This week, I will be picking one area to declutter. I encourage you to do the same. Maybe you have a pile of books you’ve never read and probably never will. I know I do! It’s time to let them go. Start small with me, we’ll get there together. 🙂

MiniMonday: Introduction

So I’m definitely not a minimalist.

At all.

My room looks kind of like this:


This is not my actual room, but it captures the essence of it. I have too much stuff and too little organization. The combination = DISASTER. To be honest, I hate having so much stuff. Most of it never gets used, but I cling to it anyway. Despite several clutter purges over the last several years, I still feel like I’m drowning in my own belongings.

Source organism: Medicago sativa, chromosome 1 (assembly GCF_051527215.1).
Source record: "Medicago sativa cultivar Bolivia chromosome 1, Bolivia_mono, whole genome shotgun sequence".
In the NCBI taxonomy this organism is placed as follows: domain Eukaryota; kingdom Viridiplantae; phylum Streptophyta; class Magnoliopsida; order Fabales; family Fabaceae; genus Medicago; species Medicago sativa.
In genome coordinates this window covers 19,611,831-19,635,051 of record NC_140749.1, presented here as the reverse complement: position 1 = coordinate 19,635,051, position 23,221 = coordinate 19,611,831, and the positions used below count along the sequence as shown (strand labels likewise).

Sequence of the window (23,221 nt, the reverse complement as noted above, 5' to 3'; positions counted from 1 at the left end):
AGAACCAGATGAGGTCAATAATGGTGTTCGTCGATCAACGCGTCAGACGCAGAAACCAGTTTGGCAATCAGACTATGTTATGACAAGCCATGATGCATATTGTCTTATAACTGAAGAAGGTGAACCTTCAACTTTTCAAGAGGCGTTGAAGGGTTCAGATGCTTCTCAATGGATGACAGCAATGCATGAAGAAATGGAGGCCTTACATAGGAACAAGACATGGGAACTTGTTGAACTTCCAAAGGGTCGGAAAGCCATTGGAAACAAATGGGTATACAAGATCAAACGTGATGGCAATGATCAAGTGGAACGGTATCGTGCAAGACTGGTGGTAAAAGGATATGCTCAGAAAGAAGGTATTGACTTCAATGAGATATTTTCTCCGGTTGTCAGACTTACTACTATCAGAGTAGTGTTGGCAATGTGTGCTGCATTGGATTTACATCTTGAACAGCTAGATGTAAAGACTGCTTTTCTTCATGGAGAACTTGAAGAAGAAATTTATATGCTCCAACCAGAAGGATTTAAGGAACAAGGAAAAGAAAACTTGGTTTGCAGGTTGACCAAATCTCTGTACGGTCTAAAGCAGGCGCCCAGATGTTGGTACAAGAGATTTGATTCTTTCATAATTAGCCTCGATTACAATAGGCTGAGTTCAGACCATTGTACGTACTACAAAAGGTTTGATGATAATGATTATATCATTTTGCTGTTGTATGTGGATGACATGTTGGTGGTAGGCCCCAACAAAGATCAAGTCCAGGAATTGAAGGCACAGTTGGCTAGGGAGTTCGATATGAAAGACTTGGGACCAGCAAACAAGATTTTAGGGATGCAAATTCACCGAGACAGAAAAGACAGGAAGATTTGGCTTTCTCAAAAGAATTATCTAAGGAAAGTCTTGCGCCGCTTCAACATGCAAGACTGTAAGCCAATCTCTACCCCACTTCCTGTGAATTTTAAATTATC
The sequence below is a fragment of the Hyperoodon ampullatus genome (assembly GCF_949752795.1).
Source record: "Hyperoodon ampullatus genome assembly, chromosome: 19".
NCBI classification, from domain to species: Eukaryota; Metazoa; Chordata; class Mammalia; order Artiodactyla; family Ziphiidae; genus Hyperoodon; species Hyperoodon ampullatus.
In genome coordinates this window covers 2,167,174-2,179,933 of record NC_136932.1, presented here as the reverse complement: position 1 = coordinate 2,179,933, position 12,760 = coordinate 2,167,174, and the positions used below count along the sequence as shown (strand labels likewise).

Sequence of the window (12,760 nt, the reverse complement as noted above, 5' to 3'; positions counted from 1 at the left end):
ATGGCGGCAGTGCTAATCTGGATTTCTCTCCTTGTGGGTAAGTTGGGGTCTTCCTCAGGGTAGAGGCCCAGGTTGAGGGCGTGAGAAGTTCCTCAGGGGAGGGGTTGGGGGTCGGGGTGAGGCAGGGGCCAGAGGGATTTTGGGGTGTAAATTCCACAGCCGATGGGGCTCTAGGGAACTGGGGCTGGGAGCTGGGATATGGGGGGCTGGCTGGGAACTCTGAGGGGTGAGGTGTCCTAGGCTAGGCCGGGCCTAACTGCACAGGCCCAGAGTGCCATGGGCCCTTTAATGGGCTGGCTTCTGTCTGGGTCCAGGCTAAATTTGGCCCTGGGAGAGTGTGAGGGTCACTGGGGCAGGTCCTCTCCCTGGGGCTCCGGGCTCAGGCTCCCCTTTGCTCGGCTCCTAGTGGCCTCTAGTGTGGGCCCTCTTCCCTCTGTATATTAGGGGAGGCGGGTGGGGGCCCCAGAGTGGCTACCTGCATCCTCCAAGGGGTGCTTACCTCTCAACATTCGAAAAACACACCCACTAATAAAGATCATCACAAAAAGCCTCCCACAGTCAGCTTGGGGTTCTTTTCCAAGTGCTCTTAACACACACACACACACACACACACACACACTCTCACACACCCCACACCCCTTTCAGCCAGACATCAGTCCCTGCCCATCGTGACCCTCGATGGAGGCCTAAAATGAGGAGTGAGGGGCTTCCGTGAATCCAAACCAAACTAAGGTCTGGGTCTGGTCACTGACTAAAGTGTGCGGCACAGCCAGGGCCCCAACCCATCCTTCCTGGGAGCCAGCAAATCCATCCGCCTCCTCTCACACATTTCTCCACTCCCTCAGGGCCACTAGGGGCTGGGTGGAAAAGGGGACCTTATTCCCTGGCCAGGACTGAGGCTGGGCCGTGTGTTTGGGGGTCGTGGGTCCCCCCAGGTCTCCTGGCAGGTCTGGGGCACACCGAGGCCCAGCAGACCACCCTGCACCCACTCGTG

This series is, in part, to inspire me to get off my butt about getting rid of stuff. The rest is for you, my readers! You get to see me work through the process of becoming unattached to stuff. Let this be a demonstration for you, in real time, of what it’s actually like to pare down your belongings bit by bit. My pitfalls will be on display so that you may sidestep them in your own journey.